The "London patient" case, cautiously reported in the journal Nature as still too "premature" to be declared a cure, comes a decade after Timothy Brown, known in medical circles as the "Berlin patient" was cured by a similar stem cell transplant, galvanizing the field of HIV research and sparking the search for a cure.
The "London patient" had Hodgkin's Lymphoma and also received the same CCR5 mutation in May 2016. he has stopped taking ART drugs since 2017 and is HIV free. His transplant beat cancer without any threatening side-effects, and the transplanted immune cells that were made resistant to HIV appeared to have replaced all the HIV-vulnerable cells in his blood.
The patient, who prefers to remain anonymous, remains HIV-free to date. After two bone marrow transplants, Brown was considered cured of his HIV-1 infection.
The CCR5 gene was thrust into the worldwide spotlight recently by the revelation that a Chinese scientist had attempted to edit human embryos to create the same deletion, with the hopes of creating babies that were immune to HIV.
A second person has gone into remission from HIV after receiving a stem cell transplant, doctors have announced. This mutation of the CCR5 gene makes the people who carry it resistant to HIV. For one thing, the rare mutation in this case, a variant of a receptor called CCR5, only blocks one variety of HIV.
Brown said he would like to meet the London patient and would encourage him to go public because "it's been very useful for science and for giving hope to HIV-positive people, to people living with HIV", he told The Associated Press Monday.
"While there are important limitations to applying this study to a HIV cure globally, this second documented case does reinforce the message that HIV cures are possible".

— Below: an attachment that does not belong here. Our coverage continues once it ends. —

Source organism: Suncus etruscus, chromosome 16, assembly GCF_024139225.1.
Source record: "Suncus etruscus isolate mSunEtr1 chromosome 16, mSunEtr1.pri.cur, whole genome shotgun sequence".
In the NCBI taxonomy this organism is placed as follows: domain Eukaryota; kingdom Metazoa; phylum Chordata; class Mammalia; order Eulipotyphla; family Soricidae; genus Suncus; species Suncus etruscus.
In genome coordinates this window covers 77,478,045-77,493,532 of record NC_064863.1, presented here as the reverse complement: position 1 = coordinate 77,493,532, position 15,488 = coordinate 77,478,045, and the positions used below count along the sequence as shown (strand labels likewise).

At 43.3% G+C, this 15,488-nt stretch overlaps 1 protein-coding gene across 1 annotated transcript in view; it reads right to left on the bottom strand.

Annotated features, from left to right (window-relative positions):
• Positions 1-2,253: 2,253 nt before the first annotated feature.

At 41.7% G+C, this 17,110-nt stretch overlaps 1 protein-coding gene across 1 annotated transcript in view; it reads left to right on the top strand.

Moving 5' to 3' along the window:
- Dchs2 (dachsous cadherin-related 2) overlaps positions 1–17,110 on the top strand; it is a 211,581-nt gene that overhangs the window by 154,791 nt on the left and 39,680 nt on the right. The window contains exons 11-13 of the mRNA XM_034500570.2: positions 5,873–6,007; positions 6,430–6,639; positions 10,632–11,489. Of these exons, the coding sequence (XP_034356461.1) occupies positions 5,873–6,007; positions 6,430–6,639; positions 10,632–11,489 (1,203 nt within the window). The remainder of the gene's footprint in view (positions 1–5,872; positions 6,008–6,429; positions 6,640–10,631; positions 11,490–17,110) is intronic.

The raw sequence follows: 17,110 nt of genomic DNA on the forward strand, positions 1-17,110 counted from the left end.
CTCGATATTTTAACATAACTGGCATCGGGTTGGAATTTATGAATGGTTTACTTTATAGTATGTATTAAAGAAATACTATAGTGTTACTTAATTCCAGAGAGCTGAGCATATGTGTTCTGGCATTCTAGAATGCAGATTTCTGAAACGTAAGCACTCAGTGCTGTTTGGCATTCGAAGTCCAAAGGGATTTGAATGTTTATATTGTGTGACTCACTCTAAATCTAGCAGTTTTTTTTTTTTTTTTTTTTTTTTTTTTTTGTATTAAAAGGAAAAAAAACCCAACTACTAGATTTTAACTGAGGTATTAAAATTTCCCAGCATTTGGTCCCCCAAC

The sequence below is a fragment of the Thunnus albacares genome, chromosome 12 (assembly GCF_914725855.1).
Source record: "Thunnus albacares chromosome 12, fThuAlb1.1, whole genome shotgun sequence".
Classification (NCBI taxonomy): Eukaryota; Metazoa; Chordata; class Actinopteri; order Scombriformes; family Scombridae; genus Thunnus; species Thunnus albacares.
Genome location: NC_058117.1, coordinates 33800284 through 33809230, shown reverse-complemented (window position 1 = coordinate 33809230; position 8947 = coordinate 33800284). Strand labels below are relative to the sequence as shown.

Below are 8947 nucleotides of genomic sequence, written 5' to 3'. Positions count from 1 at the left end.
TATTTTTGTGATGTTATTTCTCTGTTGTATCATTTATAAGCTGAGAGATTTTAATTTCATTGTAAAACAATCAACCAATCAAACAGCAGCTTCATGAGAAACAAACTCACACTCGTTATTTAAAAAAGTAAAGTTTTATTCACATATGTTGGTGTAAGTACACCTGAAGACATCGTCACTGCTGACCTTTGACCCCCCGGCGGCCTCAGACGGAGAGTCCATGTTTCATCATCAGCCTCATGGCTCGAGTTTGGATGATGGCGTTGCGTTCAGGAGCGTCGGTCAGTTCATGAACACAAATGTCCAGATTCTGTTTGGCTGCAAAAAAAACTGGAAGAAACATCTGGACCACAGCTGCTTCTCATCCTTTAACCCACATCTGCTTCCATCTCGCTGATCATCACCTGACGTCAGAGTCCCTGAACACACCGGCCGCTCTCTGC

Scientists have tried, and repeatedly failed, to duplicate the success they had in curing Brown. The "Berlin patient", who was later identified as Timothy Ray Brown, had leukemia and wasn't responding to chemotherapy.
Possibly. The London patient's immune system is now created to block HIV's most common path into cells, using the CCR5 receptor.
Nonetheless, future research into how this HIV receptor functions could bring us a lot closer to an eventual cure for HIV, which now infects around 37 million people worldwide. The London patient is one of 40 in the study.
"If you are saying that bone marrow transplants are now going to be a viable way to cure large numbers of people with HIV in a scalable way, the answer to that is absolutely not", says Dr. Anthony Fauci, director of the National Institutes of Health's National Institute of Allergy and Infectious Diseases.
Scientist are increasingly hopeful that cure would be found soon after over 30 years of rigorous research.
"I did not want to be the only person in the world cured of HIV", Brown wrote in a medical journal in 2015, explaining why he chose to reveal his identity.
The news about the London patient also encourages Paula Cannon at the University of Southern California in Los Angeles.